Latency (a fancy word for lateness) is the time difference between input and output of a digital audio system, signal pathway, or process. It’s caused by both algorithmic/mathematical issues as well as purely mechanical/physical procedures and occurs most commonly in software, A/D/A converters and hard drives. These time delays can create such problems as: dull or uneven high frequency response, vocals that exhibit a sonically "pinched" or "nasal" quality, or a persistent awkwardness on overdubs where musicians can't seem to get the right rhythmic feel (a.k.a. groove). The latter issue occurs when performers monitor the delayed signal through headphones, or when a mix of input and output is monitored during recording. These situations can cause poor performances or even make accurate playing impossible.
Fortunately, many DAW recording platforms now offer "zero latency monitoring" which simply means that the signal sent to the outputs and/or headphones during recording is split from the input signal before digital conversion. Often, this means that any effects, EQ, or dynamics in the software will not be available during record monitoring. Also, since some recording systems will allow for both latent and non-latent signals to be heard simultaneously, you must check with the software and interface manuals to make sure this does not happen.
Some of the more professional and powerful recording production systems are built to work so fast as to eliminate these performance and monitoring issues. They are often stand-alone systems, which do not rely on a host computer for processing power, or systems which require the addition of extra chips to the computer by way of cards added to the PCI bus slots or an external FireWire box.
The hard drive is the heart of most digital workstations, yet its performance is often overlooked. While a drive should have the capacity to store large amounts of data, it should also be fast enough to handle high track counts, bit-depths, and sample rates. To ensure this the following things should be considered:
Interface type and speed –
A hard drive can only be as fast as the interface it uses to connect to the rest of the system. Suitable interfaces include UltraIDE, Wide Ultra SCSI, Ultra2 SCSI, IEEE-1394, USB 2, Wide Ultra2 SCSI, Ultra3 SCSI, and Wide Ultra3 SCSI. All of these can work at greater than 30 MB/sec.. Note that SCSI 1 and USB 1 are definitely not fast enough for multitracking; while regular IDE can work in some situations, Ultra IDE is much better suited for the studio.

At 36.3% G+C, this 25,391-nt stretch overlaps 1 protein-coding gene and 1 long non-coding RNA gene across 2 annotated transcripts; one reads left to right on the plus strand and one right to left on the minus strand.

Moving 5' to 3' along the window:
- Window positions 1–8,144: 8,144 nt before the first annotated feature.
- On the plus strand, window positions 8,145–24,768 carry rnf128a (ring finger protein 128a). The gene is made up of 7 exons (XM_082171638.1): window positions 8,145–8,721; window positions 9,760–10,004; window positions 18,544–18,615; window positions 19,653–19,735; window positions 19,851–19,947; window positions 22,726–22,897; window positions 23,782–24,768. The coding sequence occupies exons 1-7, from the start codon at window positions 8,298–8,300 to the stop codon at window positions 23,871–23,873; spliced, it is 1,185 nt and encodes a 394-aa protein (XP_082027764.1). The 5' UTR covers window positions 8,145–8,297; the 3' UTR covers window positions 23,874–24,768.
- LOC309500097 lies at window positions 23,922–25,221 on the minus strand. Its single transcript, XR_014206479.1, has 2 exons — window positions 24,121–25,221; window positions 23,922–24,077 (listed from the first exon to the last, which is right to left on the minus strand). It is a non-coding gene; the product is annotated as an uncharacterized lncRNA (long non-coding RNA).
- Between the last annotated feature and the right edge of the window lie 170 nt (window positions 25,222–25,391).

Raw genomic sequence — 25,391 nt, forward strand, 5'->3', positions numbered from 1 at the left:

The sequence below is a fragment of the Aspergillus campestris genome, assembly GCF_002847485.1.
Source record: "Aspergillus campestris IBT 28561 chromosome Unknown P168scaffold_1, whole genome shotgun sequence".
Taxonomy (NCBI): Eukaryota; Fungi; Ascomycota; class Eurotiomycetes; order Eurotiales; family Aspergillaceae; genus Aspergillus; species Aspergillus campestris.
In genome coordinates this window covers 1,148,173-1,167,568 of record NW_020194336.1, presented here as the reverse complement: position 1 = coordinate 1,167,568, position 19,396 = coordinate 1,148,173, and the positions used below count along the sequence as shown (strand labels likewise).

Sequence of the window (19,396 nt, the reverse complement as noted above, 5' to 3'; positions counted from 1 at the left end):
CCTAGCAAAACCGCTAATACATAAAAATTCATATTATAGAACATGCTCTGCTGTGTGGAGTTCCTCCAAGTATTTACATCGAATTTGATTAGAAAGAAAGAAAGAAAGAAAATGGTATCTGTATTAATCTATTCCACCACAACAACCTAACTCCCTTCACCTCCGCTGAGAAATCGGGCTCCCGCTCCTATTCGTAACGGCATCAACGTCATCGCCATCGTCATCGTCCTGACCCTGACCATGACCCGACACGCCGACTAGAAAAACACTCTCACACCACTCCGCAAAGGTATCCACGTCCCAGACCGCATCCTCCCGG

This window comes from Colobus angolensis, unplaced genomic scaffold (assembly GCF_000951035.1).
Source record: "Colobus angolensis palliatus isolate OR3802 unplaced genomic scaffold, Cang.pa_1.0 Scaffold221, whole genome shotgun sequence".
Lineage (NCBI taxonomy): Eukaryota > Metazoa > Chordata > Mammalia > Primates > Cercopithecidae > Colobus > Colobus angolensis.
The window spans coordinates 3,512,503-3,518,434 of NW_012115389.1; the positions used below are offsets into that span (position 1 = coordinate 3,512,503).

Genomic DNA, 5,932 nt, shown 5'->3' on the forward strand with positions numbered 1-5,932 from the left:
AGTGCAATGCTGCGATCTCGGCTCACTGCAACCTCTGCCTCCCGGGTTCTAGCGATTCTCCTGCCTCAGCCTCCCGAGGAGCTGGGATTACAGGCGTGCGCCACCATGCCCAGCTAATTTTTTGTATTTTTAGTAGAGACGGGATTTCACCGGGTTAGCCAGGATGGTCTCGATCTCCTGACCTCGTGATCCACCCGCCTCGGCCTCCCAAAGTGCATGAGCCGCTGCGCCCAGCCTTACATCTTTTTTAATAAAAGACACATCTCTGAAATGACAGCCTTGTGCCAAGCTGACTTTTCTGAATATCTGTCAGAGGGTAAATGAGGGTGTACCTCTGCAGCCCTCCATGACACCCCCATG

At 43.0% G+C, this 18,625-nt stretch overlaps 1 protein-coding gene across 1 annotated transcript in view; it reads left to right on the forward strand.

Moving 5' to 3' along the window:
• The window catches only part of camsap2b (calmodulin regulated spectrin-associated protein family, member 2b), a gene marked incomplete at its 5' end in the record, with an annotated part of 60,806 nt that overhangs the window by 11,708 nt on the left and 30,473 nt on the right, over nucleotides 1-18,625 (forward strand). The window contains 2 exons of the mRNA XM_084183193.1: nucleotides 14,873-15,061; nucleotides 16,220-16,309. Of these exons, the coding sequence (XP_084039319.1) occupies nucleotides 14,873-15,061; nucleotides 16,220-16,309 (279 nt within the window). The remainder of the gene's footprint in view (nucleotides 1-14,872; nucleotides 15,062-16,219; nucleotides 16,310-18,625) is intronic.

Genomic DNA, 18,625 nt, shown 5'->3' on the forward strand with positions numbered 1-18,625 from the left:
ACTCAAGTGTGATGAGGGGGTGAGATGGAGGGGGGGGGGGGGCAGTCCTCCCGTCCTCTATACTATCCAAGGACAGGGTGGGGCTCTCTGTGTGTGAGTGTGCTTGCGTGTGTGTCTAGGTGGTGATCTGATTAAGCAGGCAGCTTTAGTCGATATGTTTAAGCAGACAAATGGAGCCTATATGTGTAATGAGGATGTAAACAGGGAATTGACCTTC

Rotational speed (RPMs) –
This is a particularly important factor in how quickly a drive can access information. While the disk rotates, the head that reads and writes the data can only move across it on a single axis. This means that the information must come around and pass beneath the head. It also means that the drive cannot read any faster than the rate at which the data moves past the head. 7200 RPMs is a minimum acceptable speed for multitrack audio.
Access time –
This is a published measurement of how quickly a drive can be expected to locate and begin reading a file (on average). Fast drives usually measure under 9 ms (milliseconds).
Buffer (cache) –
As mentioned in the above section on buffers and latency, audio drives may need to read from multiple files in multiple sectors: which the system will play as if they are happening simultaneously. This can be a tall order for the physical mechanism of the drive, which can only go so fast. For situations such as this, hard drives have built-in buffers that range from 128 KB to 2 MB. While the delay trade-off is the same as with the buffers discussed earlier, a 512 or 1MB cache can be a suitable compromise.
Many stand-alone workstations come with a drive pre-installed and optimized for use in that machine. In this case, it is not necessary to worry about the aforementioned aspects of the drive, as the manufacturer has already taken these things into account. Despite the manufacturers’ best efforts, however, drive fragmentation may still be a concern.
Due to the constant addition, editing and erasing of data on a hard drive, pieces of a single sound file may actually be stored in several different locations. This is known as fragmentation. This can cause extra lag time as a drive must work extra hard to read the data.
Drives should be defragmented periodically to keep the drive working at its most efficient. On a computer, this can be done using a number of utility software programs. On many stand-alone workstations defragmenting can be accomplished by backing up the files to another location, formatting the drive, and then copying the files back. Some standalone recorders have built-in disk optimization routines that throw away unused audio and free up space on the disk, but this usually isn’t the same as a full defragmentation pass.
A word to the wise: make backup copies of all your data to another drive before defragmenting. In fact, it is highly recommended that you backup all of your files on a regular basis (weekly or after each recording session).